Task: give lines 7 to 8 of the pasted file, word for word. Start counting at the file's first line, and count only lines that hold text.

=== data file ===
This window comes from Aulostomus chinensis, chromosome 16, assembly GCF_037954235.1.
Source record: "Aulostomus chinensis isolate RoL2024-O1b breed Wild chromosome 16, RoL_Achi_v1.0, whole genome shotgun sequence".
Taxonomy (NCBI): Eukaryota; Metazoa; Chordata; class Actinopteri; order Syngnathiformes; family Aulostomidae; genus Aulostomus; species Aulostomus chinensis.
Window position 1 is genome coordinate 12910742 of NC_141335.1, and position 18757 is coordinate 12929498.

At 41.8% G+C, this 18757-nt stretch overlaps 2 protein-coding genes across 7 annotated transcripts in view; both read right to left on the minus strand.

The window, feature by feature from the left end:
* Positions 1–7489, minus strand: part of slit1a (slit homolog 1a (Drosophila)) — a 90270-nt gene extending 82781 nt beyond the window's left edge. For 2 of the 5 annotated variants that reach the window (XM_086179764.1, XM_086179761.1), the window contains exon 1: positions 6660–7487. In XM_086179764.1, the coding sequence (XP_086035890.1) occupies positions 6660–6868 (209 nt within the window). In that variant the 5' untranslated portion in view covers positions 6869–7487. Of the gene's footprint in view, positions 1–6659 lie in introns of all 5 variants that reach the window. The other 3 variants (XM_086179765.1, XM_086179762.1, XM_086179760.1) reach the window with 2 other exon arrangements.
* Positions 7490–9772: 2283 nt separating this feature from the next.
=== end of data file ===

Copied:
* Positions 1–7489, minus strand: part of slit1a (slit homolog 1a (Drosophila)) — a 90270-nt gene extending 82781 nt beyond the window's left edge. For 2 of the 5 annotated variants that reach the window (XM_086179764.1, XM_086179761.1), the window contains exon 1: positions 6660–7487. In XM_086179764.1, the coding sequence (XP_086035890.1) occupies positions 6660–6868 (209 nt within the window). In that variant the 5' untranslated portion in view covers positions 6869–7487. Of the gene's footprint in view, positions 1–6659 lie in introns of all 5 variants that reach the window. The other 3 variants (XM_086179765.1, XM_086179762.1, XM_086179760.1) reach the window with 2 other exon arrangements.
* Positions 7490–9772: 2283 nt separating this feature from the next.